Future with the Clippers
This is the big question. Before the Clippers traded away some very valuable young players and assets, Paul agreed to opt into the final year of his existing contract, 2012-2013. That means that Paul has at least one more season in L.A. but he'll become a free agent after that and could move on, particularly if he believes that he'll have a better chance of winning elsewhere. Paul could technically sign an extension with the Clippers before becoming a free agent next summer, but there's little chance that he'll do that because frankly there's little incentive to do so. Unlike Griffin, who can make more money and guarantee his future salary fully two years sooner by signing an extension, Paul can keep his options open and still re-sign with the Clippers for the same money next summer (though he does incur a risk of sustaining an injury that could hurt his earning power during the season).
For those that dread a Carmelo in Denver, Dwight in Orlando or even CP3 in New Orleans scenario, it's important to note that the grumblings had long since started in each of those cities long before those players entered the final seasons of their contracts. That's why they became issues: everyone knew the player wanted out, and the team was in a position where they felt they had to do something or risk losing a superstar for nothing in return. That's not the case with Paul in L.A. Paul has had nothing but positive things to say about his experience in L.A. so far, and while he hasn't signed an extension (and again, there's little incentive for him to do so), nor has he given any indication that he wants out. As of now, Paul and the Clippers seem happy together.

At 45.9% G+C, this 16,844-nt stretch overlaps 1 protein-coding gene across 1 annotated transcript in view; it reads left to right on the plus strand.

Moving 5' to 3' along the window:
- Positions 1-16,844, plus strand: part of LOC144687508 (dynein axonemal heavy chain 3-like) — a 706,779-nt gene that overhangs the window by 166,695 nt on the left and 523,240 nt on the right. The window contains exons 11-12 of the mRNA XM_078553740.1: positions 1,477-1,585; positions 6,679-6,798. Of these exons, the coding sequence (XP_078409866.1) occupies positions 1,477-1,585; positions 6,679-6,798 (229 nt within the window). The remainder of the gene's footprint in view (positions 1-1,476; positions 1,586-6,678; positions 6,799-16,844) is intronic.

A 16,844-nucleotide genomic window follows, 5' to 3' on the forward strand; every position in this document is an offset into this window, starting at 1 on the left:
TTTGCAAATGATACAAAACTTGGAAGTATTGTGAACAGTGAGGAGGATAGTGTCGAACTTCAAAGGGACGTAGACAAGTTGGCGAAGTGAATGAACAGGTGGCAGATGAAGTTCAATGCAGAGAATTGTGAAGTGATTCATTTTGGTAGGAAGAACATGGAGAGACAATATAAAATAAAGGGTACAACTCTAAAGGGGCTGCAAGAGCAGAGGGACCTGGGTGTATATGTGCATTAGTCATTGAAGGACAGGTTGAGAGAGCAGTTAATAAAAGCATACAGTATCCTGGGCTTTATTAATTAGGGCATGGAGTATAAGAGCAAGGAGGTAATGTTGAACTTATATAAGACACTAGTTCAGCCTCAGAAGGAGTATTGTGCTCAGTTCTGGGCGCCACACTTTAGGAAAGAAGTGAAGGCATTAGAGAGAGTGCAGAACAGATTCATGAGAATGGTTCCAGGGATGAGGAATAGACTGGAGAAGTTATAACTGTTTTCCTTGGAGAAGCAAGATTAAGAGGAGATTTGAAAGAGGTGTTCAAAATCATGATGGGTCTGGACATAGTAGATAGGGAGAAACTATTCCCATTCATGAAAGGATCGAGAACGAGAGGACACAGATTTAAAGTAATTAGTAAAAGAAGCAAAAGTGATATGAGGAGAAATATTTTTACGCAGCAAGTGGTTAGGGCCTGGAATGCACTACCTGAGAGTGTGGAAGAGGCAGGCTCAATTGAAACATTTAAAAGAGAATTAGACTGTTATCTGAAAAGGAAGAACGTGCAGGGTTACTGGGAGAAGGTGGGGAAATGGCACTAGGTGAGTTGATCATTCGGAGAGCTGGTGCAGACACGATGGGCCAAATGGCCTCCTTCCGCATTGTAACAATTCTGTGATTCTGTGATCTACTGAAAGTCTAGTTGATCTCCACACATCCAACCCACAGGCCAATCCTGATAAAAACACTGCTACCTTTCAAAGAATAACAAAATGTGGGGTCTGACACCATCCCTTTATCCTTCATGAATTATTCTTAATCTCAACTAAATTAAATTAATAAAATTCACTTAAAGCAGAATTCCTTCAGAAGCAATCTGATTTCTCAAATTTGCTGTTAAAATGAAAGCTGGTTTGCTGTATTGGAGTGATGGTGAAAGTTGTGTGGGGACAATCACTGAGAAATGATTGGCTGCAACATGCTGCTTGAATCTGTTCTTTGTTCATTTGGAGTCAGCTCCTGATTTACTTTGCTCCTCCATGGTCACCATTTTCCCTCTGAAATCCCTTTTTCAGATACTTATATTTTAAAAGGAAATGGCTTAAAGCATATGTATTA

The first season of the LACP3 era has to be considered a success. It may not have been an unmitigated success, and let's face it only a title would qualify by that standard, but a success nonetheless. Given the quality of the other teams in the Western Conference, a trip to the semi-finals, a season grouped with a couple teams behind the Thunder and the Spurs, seems about right. Don't forget that if this is all part of an audition of L.A. as the long term home of Chris Paul, the fact that Paul himself was injured, and missed some key shots in the final moments of their final game is a good sign. Paul can reasonably conclude that this team could have won even more if he himself had been healthier, had made another play or two. His competitive nature is likely to push him to want to prove more as a Clipper at this point.
But his L.A. future beyond the summer of 2013 all hinges at this point on next season. Year one was a success and didn't give Paul any reason to leave L.A. Will the same be true of year two? Do the Clippers have to take a step forward (say, the Western Conference Finals) or simply avoid taking a step back? Will any of the teams with cap space in 2013 (and there will be many) have a reasonable chance of being better with Paul than the Clippers? What other free agents will be on the market in 2013 that Paul might consider teaming up with? (The real question there being the status of Dwight Howard, who will no doubt be traded before then, but may or may not sign an extension as part of that trade.)
Don't forget that L.A. has been good to Chris Paul. He's charming and telegenic, and multiple appearances on Jay Leno and Jimmy Kimmel gave him more national exposure in a single season than he ever got in New Orleans. Even if the guy is trying to keep his options open, how many of those options will be better than the Clippers?
First things first, we'll have to wait and see how next season goes. This season was the most successful in franchise history -- with Paul around, I have a feeling next season will be as well.